Indonesia’s state-backed energy company Pertamina has started official negotiations with Shell (LON:SHEL) to acquire the Anglo-Dutch supermajor’s 35% share of the undeveloped Abadi LNG project in the Masela Block offshore Indonesia.
“We have entered the non-binding offer and are now in the negotiation stage,” Wiko Migantoro, director of Pertamina Hulu Energi, told reporters on Wednesday.
Indonesia’s Director General of Oil and Gas Tutuka Ariadji said earlier this week that the government is pushing Pertamina to acquire Shell’s entire 35% interest in the Masela Block, which is operated by Japan’s Inpex (TYO:1605).
If the acquisition can be agreed and finalised, Pertamina may later divest part of its share in Masela to form a consortium comprising two or three companies. ExxonMobil (NYSE:XOM) and Petronas have both been linked to a potential role in the Abadi liquefied natural gas (LNG) development.
“If Pertamina wants to divest, that’s the matter for later. Now, it must take over 35% [Shell’s share]. The problem is the price, whether Pertamina’s offer fits Shell or not,” Tutuka told local media.
According to upstream regulator SKKMigas, Shell has already invested $1.4 billion into the Masela Block and Pertamina will be expected to pay this sum or more to acquire Shell’s interest.
SKK Migas said that apart from the funds to acquire the 35% share, Shell’s successor must also prepare at least $6.3 billion for the first five years as capital expenditure to develop the oil and gas working area. SKK Migas based this estimate on the most recently approved plan of development for Abadi LNG that requires a projected investment of $19.8 billion.
However, project operator Inpex is soon expected to submit a new plan of development that will include a carbon capture and storage (CCS) component. This is expected to raise costs by at least another $1.2 billion to $1.4 billion.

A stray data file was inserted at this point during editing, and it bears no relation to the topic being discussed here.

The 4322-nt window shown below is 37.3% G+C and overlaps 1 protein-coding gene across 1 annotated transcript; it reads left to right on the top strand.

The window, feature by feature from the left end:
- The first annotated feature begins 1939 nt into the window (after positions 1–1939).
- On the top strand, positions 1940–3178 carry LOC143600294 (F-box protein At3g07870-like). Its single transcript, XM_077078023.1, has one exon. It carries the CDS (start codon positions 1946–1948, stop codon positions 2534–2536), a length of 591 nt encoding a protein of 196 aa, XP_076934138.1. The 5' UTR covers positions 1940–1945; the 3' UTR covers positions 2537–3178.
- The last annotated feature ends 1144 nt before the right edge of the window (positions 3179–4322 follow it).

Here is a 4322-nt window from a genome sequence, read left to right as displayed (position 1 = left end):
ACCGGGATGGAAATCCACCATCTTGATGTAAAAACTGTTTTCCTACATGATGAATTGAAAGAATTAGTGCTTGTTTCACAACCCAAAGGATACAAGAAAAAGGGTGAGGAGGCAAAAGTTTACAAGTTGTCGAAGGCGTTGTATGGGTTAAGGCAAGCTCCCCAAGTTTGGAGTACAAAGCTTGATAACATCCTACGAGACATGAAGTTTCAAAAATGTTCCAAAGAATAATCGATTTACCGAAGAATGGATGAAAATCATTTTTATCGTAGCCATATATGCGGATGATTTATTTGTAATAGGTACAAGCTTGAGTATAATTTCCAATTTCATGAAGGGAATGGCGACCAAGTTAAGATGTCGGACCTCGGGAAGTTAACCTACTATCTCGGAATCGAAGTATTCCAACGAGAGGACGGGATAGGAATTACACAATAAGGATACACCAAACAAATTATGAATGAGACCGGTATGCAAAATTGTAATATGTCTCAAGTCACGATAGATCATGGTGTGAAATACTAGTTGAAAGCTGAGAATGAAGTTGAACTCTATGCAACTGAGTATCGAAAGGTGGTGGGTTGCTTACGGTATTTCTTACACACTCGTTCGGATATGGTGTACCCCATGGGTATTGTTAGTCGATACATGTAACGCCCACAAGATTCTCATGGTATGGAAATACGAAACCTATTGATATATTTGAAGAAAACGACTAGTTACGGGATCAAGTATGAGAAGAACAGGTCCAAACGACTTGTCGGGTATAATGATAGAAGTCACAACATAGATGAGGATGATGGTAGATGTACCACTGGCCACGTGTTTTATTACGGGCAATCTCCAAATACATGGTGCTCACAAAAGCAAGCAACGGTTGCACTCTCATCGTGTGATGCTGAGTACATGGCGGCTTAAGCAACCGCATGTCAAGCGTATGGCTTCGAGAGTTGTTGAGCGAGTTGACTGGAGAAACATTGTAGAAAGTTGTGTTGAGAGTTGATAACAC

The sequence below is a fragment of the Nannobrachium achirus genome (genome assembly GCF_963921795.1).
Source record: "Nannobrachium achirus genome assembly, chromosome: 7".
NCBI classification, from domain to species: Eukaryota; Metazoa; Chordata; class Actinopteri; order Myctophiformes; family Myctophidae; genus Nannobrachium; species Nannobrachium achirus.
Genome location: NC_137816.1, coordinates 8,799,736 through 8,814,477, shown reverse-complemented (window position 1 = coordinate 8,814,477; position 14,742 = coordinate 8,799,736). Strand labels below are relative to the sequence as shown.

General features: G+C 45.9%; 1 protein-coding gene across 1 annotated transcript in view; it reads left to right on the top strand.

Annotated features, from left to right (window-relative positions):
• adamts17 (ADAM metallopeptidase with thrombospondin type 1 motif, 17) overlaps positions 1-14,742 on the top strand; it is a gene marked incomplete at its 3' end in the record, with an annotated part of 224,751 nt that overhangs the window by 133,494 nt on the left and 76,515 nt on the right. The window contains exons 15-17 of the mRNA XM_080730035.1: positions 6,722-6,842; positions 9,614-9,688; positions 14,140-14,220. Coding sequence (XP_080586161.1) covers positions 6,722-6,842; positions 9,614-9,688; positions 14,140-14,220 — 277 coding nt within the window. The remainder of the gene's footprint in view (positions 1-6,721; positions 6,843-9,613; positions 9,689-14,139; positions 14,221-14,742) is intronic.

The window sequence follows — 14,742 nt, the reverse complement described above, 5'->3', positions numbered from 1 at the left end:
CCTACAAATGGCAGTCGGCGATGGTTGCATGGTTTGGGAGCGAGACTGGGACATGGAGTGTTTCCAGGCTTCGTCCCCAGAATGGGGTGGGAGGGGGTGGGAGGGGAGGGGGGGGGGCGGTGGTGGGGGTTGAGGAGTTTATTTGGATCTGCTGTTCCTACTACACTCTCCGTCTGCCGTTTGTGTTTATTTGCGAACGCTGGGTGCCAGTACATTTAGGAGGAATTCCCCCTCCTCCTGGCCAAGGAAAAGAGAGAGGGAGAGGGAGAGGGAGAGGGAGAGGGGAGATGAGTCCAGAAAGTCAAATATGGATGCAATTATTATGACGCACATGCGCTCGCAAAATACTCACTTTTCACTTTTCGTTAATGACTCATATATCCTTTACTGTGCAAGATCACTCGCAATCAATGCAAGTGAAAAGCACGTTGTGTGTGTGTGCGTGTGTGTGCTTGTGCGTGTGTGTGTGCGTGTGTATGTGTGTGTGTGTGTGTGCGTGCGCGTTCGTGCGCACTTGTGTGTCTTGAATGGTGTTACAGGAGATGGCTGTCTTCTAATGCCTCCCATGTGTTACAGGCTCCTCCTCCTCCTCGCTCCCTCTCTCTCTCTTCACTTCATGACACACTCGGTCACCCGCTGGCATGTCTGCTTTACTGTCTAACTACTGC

SKK Migas has also said that the government is prepared to be more flexible to help improve the economics of the proposed development, which has been stalled for many years.
Development of the block is important for Indonesia as it seeks to significantly boost upstream gas production this decade. As Energy Voice reported previously, Shell’s 35% stake in the Masela Block offshore Indonesia is valued at $800 million to $1 billion. But, despite the block’s proximity to Asian demand markets, it has proved tough to find buyers for one of the world’s largest undeveloped gas resources.
Indonesia has an ambitious target to almost double natural gas production from 6.5 billion cubic feet per day (cf/d) to 12 billion cf/d by 2030. Hitting that goal means giant undeveloped gas projects, such as Inpex’s Masela and Chevron’s IDD, must proceed rapidly.
The trouble is these projects have stalled in recent years, largely because of political meddling, as well as the rising trend towards resource nationalism under President Joko Widodo’s watch since he took power in October 2014.
Development of Abadi’s proposed 9.5 million tonne per year (mtpy) onshore liquefaction scheme will be technically challenging and was previously expected to cost around $18 billion to $20 billion before the idea of CCS was considered – which is now viewed as a necessity given global net zero aspirations. The project includes a large FPSO unit capable of handling 51 million cm per day of gas and up to 36,000 barrels per day of condensate, as well as a deep-water trunk pipeline from the Abadi field to proposed liquefaction facilities on Yamdena in the remote Tanimbar Islands.
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